Jan 3 to 6, 2012 … A new year and new challenges to Ruth’s development
This week, I have extended the hours of Ruth to be in the centre to facilitate learning of self help skills like eating and dressing. Ruth is a typical child and isn’t at all adventurous in food. I notices she had brought only two types of foods to the centre in 2011. She refused to try new food introduced to her.
At lunch Ruth refuses to eat and I allow her to do so. I am aware that she will get hungry if she doesn’t eat.I begin to give variety to food such as cake, bread, cheese, fruits eventually she did try.
During the late afternoon I offer her some cake. In 2011 she never even wanted to try the cake, but today she opens up and gives it a try. Amazingly she did eat it. It may seem like a little step, but for Ruth it is a step into a whole new world.
Ruth will focus on the book, she looks at it and when you approach her, she will begin to read with great attention. She understands what she reads, the number of the words she is able to read is amazing, to me it is well beyond what an average 5 years old kid can do. Remember, she was a child without speech when she first attend my program.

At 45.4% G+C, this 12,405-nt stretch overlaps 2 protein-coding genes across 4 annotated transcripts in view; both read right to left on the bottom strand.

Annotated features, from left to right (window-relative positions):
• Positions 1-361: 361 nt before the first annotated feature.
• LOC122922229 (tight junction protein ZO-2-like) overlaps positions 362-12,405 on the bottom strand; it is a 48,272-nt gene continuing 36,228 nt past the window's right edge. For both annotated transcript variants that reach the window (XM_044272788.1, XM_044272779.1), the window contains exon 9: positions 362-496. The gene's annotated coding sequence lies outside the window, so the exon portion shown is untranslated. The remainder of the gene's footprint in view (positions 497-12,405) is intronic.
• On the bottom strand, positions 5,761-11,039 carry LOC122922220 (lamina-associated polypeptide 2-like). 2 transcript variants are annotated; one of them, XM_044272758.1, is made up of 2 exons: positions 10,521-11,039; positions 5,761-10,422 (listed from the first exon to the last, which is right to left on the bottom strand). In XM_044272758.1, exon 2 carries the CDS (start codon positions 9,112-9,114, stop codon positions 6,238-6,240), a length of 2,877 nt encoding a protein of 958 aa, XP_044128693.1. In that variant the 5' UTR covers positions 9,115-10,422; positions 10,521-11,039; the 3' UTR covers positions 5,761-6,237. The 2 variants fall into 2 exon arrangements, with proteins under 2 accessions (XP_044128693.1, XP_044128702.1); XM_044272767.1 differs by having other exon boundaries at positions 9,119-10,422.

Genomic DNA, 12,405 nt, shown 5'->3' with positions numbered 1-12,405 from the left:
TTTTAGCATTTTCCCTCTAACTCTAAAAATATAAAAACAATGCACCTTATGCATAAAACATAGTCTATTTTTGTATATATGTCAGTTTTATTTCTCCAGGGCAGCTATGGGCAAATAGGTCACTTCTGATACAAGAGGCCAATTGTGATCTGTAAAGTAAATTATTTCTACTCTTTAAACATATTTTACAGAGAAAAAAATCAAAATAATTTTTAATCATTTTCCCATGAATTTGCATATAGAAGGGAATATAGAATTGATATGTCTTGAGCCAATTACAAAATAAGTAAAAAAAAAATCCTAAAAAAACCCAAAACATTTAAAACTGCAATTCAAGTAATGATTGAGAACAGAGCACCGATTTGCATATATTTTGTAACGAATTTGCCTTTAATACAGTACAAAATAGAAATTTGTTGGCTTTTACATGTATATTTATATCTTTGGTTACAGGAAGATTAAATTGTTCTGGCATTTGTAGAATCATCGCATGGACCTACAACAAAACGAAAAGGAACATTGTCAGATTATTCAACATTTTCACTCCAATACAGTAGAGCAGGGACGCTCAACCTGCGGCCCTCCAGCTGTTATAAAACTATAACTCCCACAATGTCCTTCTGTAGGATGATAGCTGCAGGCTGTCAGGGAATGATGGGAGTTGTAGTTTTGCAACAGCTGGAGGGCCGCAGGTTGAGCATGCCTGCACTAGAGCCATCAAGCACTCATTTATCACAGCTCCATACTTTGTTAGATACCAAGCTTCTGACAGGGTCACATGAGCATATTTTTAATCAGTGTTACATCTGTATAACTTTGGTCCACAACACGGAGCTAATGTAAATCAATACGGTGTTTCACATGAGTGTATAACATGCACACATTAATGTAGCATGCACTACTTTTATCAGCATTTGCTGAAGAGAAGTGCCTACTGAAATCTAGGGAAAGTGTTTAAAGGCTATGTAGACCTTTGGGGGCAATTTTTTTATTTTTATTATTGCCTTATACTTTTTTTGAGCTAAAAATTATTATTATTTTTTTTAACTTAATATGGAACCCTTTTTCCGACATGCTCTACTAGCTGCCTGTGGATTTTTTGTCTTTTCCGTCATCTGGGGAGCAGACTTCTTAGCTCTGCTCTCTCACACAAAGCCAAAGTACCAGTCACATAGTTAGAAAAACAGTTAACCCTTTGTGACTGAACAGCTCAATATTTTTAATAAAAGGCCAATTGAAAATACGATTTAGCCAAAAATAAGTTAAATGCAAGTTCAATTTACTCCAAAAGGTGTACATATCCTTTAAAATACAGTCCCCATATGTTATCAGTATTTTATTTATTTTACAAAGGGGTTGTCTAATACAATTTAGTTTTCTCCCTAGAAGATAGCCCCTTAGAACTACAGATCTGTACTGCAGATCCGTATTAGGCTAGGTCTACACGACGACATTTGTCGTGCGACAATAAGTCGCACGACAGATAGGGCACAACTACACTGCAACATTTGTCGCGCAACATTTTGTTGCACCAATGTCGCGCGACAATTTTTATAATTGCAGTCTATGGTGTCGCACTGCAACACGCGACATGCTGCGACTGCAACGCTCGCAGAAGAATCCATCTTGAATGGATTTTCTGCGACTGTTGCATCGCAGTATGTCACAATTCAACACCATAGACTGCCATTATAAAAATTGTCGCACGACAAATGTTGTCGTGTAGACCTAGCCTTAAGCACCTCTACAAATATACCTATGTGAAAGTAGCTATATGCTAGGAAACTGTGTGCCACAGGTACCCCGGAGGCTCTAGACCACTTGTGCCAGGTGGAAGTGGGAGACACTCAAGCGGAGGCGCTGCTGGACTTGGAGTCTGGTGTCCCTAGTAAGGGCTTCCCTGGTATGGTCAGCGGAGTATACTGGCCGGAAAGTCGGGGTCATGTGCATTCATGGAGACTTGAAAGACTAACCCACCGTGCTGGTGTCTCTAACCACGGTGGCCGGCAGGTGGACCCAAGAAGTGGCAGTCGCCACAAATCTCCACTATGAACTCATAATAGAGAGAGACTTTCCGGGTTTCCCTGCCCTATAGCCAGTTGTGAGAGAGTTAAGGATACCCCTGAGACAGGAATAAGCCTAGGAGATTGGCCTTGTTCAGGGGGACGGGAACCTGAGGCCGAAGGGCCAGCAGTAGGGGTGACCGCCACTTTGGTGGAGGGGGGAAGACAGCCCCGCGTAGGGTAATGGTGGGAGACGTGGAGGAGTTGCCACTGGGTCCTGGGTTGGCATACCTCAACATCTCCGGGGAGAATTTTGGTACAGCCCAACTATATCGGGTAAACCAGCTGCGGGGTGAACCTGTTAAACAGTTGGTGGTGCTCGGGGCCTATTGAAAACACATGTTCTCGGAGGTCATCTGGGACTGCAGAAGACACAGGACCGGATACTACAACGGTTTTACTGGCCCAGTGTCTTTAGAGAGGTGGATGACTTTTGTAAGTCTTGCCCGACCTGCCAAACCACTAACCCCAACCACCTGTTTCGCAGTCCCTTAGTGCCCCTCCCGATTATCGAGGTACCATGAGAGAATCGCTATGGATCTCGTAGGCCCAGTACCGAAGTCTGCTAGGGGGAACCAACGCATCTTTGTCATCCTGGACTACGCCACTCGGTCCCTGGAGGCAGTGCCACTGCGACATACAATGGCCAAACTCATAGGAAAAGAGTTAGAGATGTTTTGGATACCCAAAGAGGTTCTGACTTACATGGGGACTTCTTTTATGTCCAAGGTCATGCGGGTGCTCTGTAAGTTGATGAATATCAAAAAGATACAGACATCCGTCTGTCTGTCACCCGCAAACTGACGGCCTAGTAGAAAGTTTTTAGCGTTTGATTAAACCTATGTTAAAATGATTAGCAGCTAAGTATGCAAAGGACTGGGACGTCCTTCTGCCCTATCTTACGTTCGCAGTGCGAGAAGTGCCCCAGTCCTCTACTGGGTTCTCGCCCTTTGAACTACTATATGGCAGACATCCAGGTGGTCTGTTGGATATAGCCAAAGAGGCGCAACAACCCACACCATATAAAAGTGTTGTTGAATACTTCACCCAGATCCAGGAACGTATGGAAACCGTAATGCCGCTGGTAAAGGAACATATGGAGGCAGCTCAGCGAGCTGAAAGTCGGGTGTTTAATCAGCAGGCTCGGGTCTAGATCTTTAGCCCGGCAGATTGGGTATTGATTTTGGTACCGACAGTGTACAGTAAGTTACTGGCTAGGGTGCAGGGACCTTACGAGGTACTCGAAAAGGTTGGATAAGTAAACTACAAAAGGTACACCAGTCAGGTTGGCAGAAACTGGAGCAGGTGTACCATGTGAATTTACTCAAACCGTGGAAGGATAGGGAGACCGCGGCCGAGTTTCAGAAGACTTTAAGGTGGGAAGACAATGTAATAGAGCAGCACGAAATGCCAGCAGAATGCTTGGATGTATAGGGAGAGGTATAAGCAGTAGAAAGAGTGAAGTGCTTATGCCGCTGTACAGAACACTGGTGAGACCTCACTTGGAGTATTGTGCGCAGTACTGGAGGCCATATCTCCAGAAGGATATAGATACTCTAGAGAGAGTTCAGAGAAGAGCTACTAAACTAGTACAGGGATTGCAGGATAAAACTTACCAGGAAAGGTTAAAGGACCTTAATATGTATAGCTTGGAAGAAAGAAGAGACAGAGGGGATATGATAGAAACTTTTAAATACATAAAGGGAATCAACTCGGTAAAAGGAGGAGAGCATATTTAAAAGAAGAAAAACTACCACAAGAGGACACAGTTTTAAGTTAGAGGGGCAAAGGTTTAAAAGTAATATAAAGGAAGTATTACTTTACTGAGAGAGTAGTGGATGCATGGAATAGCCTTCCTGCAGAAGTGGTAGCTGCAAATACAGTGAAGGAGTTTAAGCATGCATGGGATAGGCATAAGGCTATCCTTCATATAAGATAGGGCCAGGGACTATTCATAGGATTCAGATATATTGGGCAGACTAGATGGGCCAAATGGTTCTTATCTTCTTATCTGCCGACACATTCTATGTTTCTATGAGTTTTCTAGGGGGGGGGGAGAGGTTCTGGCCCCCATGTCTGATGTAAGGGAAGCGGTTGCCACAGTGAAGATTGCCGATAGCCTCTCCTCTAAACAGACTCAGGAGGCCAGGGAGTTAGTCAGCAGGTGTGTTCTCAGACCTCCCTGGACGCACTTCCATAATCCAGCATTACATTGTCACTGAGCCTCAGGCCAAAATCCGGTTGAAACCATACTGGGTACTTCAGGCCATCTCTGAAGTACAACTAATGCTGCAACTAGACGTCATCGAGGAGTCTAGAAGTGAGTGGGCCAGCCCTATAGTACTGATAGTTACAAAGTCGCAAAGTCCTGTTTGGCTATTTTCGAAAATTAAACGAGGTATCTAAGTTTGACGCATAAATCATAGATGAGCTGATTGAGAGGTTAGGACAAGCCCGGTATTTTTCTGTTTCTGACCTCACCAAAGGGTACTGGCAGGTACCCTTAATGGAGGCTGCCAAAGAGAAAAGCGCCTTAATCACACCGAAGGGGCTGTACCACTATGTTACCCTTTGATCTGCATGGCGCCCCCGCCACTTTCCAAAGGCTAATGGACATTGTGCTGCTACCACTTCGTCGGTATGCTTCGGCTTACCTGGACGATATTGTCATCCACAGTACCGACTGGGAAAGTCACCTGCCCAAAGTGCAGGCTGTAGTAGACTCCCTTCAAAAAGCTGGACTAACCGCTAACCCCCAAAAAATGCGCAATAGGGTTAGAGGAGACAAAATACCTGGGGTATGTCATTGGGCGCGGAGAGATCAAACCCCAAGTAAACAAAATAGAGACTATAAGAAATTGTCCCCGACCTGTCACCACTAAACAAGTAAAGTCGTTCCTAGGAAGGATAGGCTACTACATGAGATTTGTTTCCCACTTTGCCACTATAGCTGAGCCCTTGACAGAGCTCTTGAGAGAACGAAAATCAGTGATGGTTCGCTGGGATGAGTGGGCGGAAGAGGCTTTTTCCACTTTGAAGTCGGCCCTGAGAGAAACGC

Compared to last year, I notice she begins to be able to control her finger movements and focus on the picture she wants to color. It is amazing that when I put on some soft baroque music Ruth is able to color very attentively. Perhaps the calm, repetitive and well structured baroque music “programs” her mind to be equally calm and focused on the task at hand.
Last year when I invite Ruth to join other children for tea break, she always refuses. However this year, when the children have morning tea break, Ruth came to join in. She is also able to interact and play with other children.This shows to me that Ruth begins to acquire the basics of social skills.
For sure, we still have a long way to go with Ruth, but the little improvements she shows in various fields give me hope that we may be getting closer to a breakthrough. That is the core of the holistic approach: the whole is more than the simple sum of the parts. Little improvements left and right may suddenly combine to much more.